Julian and Karen O share the most recent cover of Time Out New York. They interviewed each other and took some exclusive pics around the city.
O: So this is something that I actually am really curious about—it’s something that I like to talk to other songwriters about. Do lyrics come easy for you?
Casablancas: [Laughs] Uh, yeah. [Laughs] No! It’s the hardest thing.
O: This is why I love talking about this.
Casablancas: My biggest issue with lyrics, to go off on a tangent: I always really disliked—not disliked but just personally as a musician-artist couldn’t give two S’s about musical theater. The two musicals I like are The Wall and Jesus Christ Superstar. Other than that, I really don’t like. But I understand why people like it, because there’s expression in melody that can say more than just a thing. Even though someone’s just singing [Sings] “Hello, how’s it going?” the melody can kind of say, Oh, she really loves him or she’s scared of this guy. The reason I’m talking about this is because I think it translates to [how] the words themselves get completely transformed meaning-wise by the melody and performance, so you can write the coolest, deepest line, and you sing it, and it just sounds like the most contrived.… And “Ooh, baby, baby, baby…” for some reason, it just works, and it’s more powerful.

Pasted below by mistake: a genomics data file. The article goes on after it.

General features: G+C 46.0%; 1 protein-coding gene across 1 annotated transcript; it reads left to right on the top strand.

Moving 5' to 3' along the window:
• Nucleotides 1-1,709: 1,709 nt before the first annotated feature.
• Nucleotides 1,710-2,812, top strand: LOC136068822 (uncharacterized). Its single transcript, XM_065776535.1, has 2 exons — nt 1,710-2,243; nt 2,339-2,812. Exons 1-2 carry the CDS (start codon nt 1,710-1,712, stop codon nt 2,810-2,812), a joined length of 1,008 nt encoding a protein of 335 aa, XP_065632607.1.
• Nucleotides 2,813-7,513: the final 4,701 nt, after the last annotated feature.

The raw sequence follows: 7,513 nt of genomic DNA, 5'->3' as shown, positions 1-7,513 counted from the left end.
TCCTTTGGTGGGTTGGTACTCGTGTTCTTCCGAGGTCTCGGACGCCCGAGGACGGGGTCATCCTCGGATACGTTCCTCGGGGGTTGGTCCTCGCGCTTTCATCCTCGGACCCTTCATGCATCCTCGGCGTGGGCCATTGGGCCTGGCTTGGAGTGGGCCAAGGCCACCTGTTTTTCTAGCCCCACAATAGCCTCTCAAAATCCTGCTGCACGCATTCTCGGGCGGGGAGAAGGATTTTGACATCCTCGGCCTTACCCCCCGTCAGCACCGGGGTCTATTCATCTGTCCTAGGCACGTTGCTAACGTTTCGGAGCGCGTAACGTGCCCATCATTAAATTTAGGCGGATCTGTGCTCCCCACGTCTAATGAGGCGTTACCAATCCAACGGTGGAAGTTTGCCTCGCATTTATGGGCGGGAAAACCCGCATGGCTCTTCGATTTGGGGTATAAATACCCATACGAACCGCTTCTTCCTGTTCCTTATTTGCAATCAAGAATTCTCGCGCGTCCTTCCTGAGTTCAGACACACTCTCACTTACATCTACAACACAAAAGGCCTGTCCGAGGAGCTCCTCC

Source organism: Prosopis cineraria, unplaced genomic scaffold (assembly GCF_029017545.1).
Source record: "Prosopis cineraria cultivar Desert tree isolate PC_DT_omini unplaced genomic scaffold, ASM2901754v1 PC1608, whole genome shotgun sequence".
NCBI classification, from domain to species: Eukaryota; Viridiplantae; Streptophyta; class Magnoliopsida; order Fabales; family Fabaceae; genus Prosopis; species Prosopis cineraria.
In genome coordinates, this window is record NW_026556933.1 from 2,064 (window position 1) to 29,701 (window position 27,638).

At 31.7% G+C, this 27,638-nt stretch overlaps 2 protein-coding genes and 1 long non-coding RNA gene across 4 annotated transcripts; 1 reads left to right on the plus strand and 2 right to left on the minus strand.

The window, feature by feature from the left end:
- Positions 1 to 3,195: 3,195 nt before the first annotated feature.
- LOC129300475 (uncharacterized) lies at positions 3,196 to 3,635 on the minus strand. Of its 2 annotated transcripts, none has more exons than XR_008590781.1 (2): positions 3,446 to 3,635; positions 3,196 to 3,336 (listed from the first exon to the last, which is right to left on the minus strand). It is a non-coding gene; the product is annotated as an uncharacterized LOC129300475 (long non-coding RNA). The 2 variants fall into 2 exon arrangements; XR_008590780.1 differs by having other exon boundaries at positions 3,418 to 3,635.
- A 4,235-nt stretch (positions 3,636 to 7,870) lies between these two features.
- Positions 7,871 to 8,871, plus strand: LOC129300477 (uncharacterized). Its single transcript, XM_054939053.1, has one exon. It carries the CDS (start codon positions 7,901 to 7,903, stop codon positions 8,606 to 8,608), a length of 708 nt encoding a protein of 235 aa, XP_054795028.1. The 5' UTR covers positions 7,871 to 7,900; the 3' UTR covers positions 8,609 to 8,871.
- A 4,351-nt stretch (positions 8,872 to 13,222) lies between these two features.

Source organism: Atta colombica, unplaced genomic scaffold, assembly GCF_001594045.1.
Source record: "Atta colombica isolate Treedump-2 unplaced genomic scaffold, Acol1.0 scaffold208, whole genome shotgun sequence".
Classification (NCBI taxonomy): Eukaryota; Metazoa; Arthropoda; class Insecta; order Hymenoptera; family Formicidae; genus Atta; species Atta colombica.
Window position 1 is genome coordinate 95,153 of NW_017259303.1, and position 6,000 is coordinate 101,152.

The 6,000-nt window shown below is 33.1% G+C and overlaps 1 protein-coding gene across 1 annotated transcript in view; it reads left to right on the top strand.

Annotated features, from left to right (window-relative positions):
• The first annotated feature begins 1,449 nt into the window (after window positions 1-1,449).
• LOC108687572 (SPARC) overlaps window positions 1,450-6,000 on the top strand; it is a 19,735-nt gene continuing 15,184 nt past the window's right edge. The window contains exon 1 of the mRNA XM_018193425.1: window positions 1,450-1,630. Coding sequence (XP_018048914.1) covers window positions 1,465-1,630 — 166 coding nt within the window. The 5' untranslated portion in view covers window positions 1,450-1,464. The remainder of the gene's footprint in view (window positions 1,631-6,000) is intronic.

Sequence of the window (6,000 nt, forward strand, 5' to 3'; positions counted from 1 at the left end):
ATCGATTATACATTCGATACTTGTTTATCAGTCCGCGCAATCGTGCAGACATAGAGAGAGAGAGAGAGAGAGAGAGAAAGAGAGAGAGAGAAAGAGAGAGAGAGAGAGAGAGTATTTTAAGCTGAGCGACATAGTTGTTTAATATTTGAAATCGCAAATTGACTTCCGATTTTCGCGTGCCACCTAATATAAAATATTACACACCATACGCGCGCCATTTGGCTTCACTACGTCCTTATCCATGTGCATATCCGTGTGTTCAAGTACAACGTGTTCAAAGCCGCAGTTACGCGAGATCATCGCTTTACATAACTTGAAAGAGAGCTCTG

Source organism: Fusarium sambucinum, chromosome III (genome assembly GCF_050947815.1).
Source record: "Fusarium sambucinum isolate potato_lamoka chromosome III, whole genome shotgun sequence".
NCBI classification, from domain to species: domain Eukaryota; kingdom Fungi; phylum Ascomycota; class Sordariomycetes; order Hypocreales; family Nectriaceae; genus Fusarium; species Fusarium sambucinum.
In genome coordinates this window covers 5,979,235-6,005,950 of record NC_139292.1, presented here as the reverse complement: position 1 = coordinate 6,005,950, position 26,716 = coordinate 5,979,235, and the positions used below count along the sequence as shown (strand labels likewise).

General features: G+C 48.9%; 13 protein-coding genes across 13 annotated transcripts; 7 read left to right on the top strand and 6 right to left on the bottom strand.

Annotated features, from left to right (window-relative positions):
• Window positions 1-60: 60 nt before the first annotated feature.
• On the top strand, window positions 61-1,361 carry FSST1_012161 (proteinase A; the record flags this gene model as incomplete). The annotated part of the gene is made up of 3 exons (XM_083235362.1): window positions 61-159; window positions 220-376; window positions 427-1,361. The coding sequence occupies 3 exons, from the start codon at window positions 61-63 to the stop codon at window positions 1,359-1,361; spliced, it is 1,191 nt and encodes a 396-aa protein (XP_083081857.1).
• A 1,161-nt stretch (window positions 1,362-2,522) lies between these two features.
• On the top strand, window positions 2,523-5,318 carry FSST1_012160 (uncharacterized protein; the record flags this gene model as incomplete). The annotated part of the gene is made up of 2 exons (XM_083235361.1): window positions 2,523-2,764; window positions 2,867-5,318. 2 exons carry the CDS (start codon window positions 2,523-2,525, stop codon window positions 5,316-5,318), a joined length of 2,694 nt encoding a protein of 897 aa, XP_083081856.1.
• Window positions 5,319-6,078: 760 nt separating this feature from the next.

O: When did you figure that out, by the way?
Casablancas: I don’t know—I wrestle with it constantly, because I don’t want to say, “Ooh, baby, baby, baby”; I want to say…whatever. “Freedom to the heatseekers” came into my mind. But “freedom to the heatseekers” doesn’t work; it doesn’t sound good; it ruins the melody; it sounds heavy-handed. And I’m like, I’ll just sing, “Ooh, baby, baby, baby,” and the meaning of my song has gone to total S. I have a four-year-old; I don’t know why I’m not cursing [here]. I cursed earlier.